The U.K. manufacturing sector continued to expand in September, after falling sharply in the immediate aftermath of Britain’s vote to leave the European Union, a survey showed Monday.
This will likely boost the ruling Conservatives’ moods as they prepare to chart the country’s departure from the 28-country bloc. Prime Minister Theresa May has signaled she would be launching the formal exit procedure by the end of the first quarter of 2017, beginning a two-year negotiation period.
The purchasing managers index for the manufacturing sector rose to 55.4 in September, financial information firm IHS Markit Ltd. said. That was above forecasts from analysts polled by The Wall Street Journal, who predicted a slower pace of expansion, and above the revised August figure of 53.4. Readings above 50 signify growth.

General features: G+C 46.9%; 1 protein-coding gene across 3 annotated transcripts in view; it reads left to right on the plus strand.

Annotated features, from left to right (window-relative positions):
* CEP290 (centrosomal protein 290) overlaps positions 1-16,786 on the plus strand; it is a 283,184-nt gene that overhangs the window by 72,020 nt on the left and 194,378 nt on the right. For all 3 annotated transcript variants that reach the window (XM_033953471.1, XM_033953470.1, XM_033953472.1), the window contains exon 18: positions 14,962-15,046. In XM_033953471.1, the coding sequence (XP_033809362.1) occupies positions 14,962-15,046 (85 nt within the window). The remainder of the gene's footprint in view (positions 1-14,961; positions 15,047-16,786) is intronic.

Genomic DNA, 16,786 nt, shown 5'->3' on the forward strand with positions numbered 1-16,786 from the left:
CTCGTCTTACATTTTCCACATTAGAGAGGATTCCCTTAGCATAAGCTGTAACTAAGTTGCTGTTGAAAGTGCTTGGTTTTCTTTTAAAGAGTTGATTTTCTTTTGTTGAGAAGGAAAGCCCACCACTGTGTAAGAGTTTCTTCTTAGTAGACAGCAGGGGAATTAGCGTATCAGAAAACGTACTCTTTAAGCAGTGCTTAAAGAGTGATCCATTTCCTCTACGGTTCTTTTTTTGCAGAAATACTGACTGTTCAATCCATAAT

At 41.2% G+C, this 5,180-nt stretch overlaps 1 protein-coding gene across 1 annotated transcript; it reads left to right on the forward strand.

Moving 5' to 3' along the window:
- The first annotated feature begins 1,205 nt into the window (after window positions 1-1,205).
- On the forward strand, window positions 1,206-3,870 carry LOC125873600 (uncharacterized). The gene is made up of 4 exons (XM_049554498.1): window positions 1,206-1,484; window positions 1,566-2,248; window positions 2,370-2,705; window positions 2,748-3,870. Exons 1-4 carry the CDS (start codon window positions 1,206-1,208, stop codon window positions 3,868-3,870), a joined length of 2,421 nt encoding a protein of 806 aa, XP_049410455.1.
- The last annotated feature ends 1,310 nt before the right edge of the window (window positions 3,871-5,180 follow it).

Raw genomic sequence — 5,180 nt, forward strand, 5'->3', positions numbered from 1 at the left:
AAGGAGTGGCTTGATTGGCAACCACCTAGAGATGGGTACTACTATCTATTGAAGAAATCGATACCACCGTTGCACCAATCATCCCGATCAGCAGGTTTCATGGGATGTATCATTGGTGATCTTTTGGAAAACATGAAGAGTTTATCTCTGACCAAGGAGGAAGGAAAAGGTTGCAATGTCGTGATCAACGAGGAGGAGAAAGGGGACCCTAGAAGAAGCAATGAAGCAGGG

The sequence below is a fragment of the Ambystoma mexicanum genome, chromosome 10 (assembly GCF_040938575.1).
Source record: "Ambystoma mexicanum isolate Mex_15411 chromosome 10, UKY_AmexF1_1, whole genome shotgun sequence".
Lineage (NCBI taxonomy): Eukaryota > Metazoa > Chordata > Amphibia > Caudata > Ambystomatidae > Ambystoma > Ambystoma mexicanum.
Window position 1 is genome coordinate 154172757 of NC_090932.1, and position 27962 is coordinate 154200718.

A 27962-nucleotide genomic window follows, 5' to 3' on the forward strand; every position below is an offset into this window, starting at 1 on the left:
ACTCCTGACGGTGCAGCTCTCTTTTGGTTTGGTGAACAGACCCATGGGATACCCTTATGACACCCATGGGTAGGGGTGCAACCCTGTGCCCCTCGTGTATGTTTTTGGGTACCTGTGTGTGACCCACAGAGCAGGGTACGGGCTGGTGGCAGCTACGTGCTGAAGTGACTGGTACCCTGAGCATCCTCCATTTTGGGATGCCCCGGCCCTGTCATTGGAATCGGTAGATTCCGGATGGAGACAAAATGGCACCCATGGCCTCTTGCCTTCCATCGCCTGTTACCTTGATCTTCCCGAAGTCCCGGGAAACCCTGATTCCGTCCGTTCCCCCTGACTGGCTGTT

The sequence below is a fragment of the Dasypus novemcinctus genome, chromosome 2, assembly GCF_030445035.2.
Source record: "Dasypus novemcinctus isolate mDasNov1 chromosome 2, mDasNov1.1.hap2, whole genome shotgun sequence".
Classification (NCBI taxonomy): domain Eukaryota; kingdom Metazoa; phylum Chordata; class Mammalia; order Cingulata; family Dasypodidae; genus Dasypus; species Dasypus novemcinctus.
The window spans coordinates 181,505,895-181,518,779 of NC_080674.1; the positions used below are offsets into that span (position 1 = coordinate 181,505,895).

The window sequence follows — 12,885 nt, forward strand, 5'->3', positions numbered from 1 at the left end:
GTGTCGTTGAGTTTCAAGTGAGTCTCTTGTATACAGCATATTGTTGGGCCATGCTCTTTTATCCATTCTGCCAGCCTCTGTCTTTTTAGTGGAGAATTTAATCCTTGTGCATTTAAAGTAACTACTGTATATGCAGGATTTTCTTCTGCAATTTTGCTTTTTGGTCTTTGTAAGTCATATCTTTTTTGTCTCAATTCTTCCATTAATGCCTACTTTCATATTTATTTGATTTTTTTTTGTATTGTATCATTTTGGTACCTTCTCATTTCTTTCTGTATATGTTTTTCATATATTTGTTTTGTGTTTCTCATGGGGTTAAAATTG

The sector’s output, new orders and employment all strengthened in September, the survey showed. The expansion was driven by the weakened sterling, which boosted orders from overseas, and by still-strong domestic demand.
“The rebound over the past two months has been encouragingly strong, and puts the sector on course to provide a further positive contribution to [gross domestic product] in the third quarter,” said Rob Dobson, senior economist at IHS Markit.